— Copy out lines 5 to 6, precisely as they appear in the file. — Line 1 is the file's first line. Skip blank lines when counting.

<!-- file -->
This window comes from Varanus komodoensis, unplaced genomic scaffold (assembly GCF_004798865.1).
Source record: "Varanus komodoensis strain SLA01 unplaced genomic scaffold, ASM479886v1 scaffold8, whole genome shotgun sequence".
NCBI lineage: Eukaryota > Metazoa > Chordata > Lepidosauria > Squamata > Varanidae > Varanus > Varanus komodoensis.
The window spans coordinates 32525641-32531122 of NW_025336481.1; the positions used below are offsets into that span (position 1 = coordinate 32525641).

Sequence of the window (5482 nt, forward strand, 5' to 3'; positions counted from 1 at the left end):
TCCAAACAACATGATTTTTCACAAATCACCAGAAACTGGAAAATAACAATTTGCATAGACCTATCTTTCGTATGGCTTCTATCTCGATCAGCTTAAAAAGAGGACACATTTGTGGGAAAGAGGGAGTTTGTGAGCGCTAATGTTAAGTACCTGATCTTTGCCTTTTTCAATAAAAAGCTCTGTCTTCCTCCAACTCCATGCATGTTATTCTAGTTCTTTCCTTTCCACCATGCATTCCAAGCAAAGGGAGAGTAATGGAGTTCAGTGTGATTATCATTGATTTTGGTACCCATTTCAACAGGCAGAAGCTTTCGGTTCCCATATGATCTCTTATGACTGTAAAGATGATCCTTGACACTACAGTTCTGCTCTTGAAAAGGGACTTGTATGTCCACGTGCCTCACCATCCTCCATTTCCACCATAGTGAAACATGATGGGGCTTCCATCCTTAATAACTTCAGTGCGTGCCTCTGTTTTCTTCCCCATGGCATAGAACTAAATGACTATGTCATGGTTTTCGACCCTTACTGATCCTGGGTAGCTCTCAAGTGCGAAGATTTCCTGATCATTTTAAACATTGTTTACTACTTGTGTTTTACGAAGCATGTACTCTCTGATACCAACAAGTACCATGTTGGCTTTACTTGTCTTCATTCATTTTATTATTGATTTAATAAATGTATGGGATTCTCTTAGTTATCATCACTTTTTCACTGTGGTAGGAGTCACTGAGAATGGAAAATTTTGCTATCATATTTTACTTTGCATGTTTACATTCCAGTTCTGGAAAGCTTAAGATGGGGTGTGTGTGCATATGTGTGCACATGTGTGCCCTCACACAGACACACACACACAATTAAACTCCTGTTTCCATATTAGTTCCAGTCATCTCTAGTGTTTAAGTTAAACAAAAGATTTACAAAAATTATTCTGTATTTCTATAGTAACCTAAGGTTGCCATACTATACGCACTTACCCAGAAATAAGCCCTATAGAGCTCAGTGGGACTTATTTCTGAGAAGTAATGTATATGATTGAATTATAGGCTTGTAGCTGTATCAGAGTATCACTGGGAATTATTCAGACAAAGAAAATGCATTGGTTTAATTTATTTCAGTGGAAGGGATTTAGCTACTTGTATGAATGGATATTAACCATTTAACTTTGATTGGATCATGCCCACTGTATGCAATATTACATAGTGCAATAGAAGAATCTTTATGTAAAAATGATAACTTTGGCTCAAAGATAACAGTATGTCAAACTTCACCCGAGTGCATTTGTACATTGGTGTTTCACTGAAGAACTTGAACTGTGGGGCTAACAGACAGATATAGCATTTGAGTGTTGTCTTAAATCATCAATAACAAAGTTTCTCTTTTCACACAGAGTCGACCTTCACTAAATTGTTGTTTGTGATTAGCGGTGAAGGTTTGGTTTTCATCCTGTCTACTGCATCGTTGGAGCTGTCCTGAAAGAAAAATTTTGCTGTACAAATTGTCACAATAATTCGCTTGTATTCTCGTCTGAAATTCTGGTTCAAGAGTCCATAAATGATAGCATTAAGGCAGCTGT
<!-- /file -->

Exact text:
Sequence of the window (5482 nt, forward strand, 5' to 3'; positions counted from 1 at the left end):
TCCAAACAACATGATTTTTCACAAATCACCAGAAACTGGAAAATAACAATTTGCATAGACCTATCTTTCGTATGGCTTCTATCTCGATCAGCTTAAAAAGAGGACACATTTGTGGGAAAGAGGGAGTTTGTGAGCGCTAATGTTAAGTACCTGATCTTTGCCTTTTTCAATAAAAAGCTCTGTCTTCCTCCAACTCCATGCATGTTATTCTAGTTCTTTCCTTTCCACCATGCATTCCAAGCAAAGGGAGAGTAATGGAGTTCAGTGTGATTATCATTGATTTTGGTACCCATTTCAACAGGCAGAAGCTTTCGGTTCCCATATGATCTCTTATGACTGTAAAGATGATCCTTGACACTACAGTTCTGCTCTTGAAAAGGGACTTGTATGTCCACGTGCCTCACCATCCTCCATTTCCACCATAGTGAAACATGATGGGGCTTCCATCCTTAATAACTTCAGTGCGTGCCTCTGTTTTCTTCCCCATGGCATAGAACTAAATGACTATGTCATGGTTTTCGACCCTTACTGATCCTGGGTAGCTCTCAAGTGCGAAGATTTCCTGATCATTTTAAACATTGTTTACTACTTGTGTTTTACGAAGCATGTACTCTCTGATACCAACAAGTACCATGTTGGCTTTACTTGTCTTCATTCATTTTATTATTGATTTAATAAATGTATGGGATTCTCTTAGTTATCATCACTTTTTCACTGTGGTAGGAGTCACTGAGAATGGAAAATTTTGCTATCATATTTTACTTTGCATGTTTACATTCCAGTTCTGGAAAGCTTAAGATGGGGTGTGTGTGCATATGTGTGCACATGTGTGCCCTCACACAGACACACACACACAATTAAACTCCTGTTTCCATATTAGTTCCAGTCATCTCTAGTGTTTAAGTTAAACAAAAGATTTACAAAAATTATTCTGTATTTCTATAGTAACCTAAGGTTGCCATACTATACGCACTTACCCAGAAATAAGCCCTATAGAGCTCAGTGGGACTTATTTCTGAGAAGTAATGTATATGATTGAATTATAGGCTTGTAGCTGTATCAGAGTATCACTGGGAATTATTCAGACAAAGAAAATGCATTGGTTTAATTTATTTCAGTGGAAGGGATTTAGCTACTTGTATGAATGGATATTAACCATTTAACTTTGATTGGATCATGCCCACTGTATGCAATATTACATAGTGCAATAGAAGAATCTTTATGTAAAAATGATAACTTTGGCTCAAAGATAACAGTATGTCAAACTTCACCCGAGTGCATTTGTACATTGGTGTTTCACTGAAGAACTTGAACTGTGGGGCTAACAGACAGATATAGCATTTGAGTGTTGTCTTAAATCATCAATAACAAAGTTTCTCTTTTCACACAGAGTCGACCTTCACTAAATTGTTGTTTGTGATTAGCGGTGAAGGTTTGGTTTTCATCCTGTCTACTGCATCGTTGGAGCTGTCCTGAAAGAAAAATTTTGCTGTACAAATTGTCACAATAATTCGCTTGTATTCTCGTCTGAAATTCTGGTTCAAGAGTCCATAAATGATAGCATTAAGGCAGCTGT